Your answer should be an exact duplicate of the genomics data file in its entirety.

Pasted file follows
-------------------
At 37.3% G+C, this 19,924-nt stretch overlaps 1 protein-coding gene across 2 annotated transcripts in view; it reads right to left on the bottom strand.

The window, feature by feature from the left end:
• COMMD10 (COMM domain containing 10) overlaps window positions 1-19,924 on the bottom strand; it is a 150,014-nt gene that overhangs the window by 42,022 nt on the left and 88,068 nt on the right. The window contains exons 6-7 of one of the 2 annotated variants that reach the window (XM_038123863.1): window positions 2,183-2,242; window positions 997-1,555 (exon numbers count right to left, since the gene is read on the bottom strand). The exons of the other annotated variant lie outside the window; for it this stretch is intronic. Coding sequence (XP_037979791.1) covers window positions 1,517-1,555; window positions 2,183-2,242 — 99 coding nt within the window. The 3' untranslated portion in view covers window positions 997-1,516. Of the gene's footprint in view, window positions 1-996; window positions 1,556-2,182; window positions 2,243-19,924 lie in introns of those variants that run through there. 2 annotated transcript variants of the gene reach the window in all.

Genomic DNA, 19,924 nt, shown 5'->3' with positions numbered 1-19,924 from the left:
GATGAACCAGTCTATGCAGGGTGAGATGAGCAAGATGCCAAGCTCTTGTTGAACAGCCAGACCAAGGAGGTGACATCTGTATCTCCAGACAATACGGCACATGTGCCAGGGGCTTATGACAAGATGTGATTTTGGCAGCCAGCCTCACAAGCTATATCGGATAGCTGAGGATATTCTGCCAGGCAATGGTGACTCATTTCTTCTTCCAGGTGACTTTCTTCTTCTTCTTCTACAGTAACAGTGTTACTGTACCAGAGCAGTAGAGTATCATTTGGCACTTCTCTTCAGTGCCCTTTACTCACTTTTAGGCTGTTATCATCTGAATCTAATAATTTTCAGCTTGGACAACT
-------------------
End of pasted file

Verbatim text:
At 37.3% G+C, this 19,924-nt stretch overlaps 1 protein-coding gene across 2 annotated transcripts in view; it reads right to left on the bottom strand.

The window, feature by feature from the left end:
• COMMD10 (COMM domain containing 10) overlaps window positions 1-19,924 on the bottom strand; it is a 150,014-nt gene that overhangs the window by 42,022 nt on the left and 88,068 nt on the right. The window contains exons 6-7 of one of the 2 annotated variants that reach the window (XM_038123863.1): window positions 2,183-2,242; window positions 997-1,555 (exon numbers count right to left, since the gene is read on the bottom strand). The exons of the other annotated variant lie outside the window; for it this stretch is intronic. Coding sequence (XP_037979791.1) covers window positions 1,517-1,555; window positions 2,183-2,242 — 99 coding nt within the window. The 3' untranslated portion in view covers window positions 997-1,516. Of the gene's footprint in view, window positions 1-996; window positions 1,556-2,182; window positions 2,243-19,924 lie in introns of those variants that run through there. 2 annotated transcript variants of the gene reach the window in all.

Genomic DNA, 19,924 nt, shown 5'->3' with positions numbered 1-19,924 from the left:
GATGAACCAGTCTATGCAGGGTGAGATGAGCAAGATGCCAAGCTCTTGTTGAACAGCCAGACCAAGGAGGTGACATCTGTATCTCCAGACAATACGGCACATGTGCCAGGGGCTTATGACAAGATGTGATTTTGGCAGCCAGCCTCACAAGCTATATCGGATAGCTGAGGATATTCTGCCAGGCAATGGTGACTCATTTCTTCTTCCAGGTGACTTTCTTCTTCTTCTTCTACAGTAACAGTGTTACTGTACCAGAGCAGTAGAGTATCATTTGGCACTTCTCTTCAGTGCCCTTTACTCACTTTTAGGCTGTTATCATCTGAATCTAATAATTTTCAGCTTGGACAACT